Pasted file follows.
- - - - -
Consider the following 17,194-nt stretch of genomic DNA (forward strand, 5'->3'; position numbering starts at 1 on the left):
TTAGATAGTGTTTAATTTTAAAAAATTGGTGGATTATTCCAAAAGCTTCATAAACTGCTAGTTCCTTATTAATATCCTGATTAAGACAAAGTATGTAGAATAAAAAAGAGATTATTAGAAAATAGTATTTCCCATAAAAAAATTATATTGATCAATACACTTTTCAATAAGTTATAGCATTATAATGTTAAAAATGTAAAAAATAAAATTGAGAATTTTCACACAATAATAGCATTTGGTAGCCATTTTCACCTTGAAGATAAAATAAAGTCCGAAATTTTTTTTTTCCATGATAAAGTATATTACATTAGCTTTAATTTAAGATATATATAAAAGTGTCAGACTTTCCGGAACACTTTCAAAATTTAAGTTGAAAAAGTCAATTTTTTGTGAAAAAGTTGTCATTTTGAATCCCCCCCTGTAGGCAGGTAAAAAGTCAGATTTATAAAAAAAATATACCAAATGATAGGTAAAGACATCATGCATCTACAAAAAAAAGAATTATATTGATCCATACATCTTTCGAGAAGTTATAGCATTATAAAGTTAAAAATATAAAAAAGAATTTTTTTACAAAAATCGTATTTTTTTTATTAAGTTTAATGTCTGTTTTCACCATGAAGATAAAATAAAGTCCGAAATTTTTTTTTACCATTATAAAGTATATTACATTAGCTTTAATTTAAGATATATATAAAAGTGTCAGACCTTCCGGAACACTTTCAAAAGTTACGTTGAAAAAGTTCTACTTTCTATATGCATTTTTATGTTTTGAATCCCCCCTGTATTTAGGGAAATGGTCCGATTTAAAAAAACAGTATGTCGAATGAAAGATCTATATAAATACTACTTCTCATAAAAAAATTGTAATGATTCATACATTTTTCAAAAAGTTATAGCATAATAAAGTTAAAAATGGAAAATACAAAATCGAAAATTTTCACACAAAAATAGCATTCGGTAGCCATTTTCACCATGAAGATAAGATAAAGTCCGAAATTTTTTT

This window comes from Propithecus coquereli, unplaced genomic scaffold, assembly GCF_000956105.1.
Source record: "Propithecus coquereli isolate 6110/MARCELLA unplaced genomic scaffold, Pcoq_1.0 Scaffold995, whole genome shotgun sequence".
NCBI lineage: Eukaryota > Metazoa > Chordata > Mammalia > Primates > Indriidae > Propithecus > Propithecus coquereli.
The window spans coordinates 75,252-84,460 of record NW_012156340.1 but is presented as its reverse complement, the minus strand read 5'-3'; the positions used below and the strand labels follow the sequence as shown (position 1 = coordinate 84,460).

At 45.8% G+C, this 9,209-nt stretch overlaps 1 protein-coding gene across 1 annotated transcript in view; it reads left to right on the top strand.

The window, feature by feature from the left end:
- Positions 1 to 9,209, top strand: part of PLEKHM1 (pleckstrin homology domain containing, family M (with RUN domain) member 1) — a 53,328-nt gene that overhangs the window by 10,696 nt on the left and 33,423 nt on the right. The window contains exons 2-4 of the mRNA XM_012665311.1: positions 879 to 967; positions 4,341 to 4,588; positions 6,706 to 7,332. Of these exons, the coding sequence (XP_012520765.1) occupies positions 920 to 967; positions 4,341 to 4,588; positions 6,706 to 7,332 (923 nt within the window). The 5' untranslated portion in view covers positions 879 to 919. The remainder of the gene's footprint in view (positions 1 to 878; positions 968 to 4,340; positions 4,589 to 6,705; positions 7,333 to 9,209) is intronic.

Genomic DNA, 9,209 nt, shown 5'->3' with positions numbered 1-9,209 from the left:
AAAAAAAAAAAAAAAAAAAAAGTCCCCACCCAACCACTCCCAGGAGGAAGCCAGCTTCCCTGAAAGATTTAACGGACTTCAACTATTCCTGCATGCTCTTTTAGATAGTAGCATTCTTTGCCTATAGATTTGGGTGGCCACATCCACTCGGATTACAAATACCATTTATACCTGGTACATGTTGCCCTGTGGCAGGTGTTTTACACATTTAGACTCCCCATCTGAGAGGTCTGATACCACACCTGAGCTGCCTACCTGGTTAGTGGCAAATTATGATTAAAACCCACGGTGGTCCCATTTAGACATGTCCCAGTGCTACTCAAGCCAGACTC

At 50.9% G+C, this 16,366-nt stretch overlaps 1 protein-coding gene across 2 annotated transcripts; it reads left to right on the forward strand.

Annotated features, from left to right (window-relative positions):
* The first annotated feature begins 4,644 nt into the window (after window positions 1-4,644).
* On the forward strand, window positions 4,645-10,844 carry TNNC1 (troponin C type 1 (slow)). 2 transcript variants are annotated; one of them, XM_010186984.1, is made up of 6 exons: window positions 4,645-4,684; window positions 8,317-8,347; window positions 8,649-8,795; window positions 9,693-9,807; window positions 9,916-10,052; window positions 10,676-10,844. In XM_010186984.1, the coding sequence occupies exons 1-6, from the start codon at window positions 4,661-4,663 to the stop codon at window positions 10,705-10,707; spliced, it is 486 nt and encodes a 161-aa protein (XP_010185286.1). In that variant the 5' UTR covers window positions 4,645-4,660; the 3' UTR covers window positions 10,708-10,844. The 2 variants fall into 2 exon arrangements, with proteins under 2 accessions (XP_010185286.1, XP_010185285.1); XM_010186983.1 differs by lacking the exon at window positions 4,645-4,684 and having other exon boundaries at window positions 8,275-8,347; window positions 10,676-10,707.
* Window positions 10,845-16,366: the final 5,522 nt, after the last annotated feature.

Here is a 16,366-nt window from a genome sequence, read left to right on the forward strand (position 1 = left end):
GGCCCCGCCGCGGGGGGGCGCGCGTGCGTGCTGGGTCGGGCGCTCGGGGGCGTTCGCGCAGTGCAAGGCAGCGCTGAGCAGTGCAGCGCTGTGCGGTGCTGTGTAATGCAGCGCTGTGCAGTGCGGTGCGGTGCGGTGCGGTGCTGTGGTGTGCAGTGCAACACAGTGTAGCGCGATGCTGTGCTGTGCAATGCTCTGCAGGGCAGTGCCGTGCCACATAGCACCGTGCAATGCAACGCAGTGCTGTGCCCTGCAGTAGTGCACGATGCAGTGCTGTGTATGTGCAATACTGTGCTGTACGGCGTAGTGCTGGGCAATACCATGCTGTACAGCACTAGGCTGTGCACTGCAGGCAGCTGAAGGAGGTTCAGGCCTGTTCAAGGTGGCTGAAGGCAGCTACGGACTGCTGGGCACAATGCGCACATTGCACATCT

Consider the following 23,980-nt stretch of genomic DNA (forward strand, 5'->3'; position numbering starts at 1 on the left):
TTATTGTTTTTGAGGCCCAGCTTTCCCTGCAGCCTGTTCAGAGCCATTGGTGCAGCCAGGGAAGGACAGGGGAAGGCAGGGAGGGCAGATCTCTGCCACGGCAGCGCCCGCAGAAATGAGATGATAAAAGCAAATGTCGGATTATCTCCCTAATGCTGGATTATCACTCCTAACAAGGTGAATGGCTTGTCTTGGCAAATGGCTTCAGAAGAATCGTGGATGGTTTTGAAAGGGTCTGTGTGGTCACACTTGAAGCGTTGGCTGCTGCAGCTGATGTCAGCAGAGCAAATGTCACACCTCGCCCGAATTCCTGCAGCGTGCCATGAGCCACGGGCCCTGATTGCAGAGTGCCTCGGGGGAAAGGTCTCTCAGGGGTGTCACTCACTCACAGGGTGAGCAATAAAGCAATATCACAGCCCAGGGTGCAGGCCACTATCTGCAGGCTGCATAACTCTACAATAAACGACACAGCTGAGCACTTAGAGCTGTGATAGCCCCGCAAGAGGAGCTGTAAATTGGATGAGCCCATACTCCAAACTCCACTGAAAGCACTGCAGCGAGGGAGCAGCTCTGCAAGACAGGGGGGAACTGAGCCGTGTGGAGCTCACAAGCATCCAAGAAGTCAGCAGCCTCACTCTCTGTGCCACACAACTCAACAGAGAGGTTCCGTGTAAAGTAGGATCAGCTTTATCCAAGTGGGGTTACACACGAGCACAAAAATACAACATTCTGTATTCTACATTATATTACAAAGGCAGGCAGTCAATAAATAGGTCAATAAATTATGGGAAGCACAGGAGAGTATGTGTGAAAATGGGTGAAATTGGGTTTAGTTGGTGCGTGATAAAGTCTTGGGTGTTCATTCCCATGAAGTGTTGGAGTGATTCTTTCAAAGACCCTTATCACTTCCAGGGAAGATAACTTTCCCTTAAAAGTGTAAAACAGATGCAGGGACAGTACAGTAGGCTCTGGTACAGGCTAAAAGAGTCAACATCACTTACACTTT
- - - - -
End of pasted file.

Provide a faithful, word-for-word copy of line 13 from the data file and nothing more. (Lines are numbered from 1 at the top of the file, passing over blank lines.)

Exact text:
Annotated features, from left to right (window-relative positions):